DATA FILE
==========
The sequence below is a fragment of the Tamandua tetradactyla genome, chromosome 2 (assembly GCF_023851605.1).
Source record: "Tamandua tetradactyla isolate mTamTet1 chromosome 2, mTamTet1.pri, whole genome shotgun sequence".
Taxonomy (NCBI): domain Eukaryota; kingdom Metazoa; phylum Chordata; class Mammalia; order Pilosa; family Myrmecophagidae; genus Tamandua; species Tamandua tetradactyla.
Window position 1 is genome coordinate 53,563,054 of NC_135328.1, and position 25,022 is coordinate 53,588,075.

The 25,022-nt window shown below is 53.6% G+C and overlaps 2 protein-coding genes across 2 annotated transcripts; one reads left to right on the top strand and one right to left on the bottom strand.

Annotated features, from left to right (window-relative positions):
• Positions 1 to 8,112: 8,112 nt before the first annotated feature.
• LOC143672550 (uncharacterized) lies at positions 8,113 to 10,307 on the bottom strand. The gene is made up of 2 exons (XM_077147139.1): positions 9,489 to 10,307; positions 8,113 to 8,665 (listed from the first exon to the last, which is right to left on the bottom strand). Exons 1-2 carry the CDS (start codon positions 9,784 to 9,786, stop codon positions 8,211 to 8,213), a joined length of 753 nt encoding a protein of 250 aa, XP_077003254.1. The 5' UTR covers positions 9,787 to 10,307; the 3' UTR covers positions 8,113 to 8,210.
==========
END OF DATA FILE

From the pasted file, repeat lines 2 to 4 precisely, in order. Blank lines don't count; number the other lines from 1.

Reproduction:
Source record: "Tamandua tetradactyla isolate mTamTet1 chromosome 2, mTamTet1.pri, whole genome shotgun sequence".
Taxonomy (NCBI): domain Eukaryota; kingdom Metazoa; phylum Chordata; class Mammalia; order Pilosa; family Myrmecophagidae; genus Tamandua; species Tamandua tetradactyla.
Window position 1 is genome coordinate 53,563,054 of NC_135328.1, and position 25,022 is coordinate 53,588,075.